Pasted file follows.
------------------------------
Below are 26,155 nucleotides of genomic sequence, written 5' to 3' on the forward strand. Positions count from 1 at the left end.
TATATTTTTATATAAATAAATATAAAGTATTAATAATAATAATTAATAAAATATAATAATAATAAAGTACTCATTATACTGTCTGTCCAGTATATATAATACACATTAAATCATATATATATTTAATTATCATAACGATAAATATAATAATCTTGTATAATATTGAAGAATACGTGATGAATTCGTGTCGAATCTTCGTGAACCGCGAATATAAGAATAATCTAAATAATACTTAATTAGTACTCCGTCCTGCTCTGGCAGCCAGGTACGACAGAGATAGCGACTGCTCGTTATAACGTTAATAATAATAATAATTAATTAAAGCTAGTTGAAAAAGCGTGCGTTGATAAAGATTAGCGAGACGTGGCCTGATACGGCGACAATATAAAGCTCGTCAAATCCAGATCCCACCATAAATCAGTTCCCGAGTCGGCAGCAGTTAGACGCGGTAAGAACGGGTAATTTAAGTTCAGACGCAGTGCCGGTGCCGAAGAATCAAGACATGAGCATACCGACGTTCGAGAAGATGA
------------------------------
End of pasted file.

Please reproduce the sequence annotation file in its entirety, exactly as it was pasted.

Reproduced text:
Below are 26,155 nucleotides of genomic sequence, written 5' to 3' on the forward strand. Positions count from 1 at the left end.
TATATTTTTATATAAATAAATATAAAGTATTAATAATAATAATTAATAAAATATAATAATAATAAAGTACTCATTATACTGTCTGTCCAGTATATATAATACACATTAAATCATATATATATTTAATTATCATAACGATAAATATAATAATCTTGTATAATATTGAAGAATACGTGATGAATTCGTGTCGAATCTTCGTGAACCGCGAATATAAGAATAATCTAAATAATACTTAATTAGTACTCCGTCCTGCTCTGGCAGCCAGGTACGACAGAGATAGCGACTGCTCGTTATAACGTTAATAATAATAATAATTAATTAAAGCTAGTTGAAAAAGCGTGCGTTGATAAAGATTAGCGAGACGTGGCCTGATACGGCGACAATATAAAGCTCGTCAAATCCAGATCCCACCATAAATCAGTTCCCGAGTCGGCAGCAGTTAGACGCGGTAAGAACGGGTAATTTAAGTTCAGACGCAGTGCCGGTGCCGAAGAATCAAGACATGAGCATACCGACGTTCGAGAAGATGA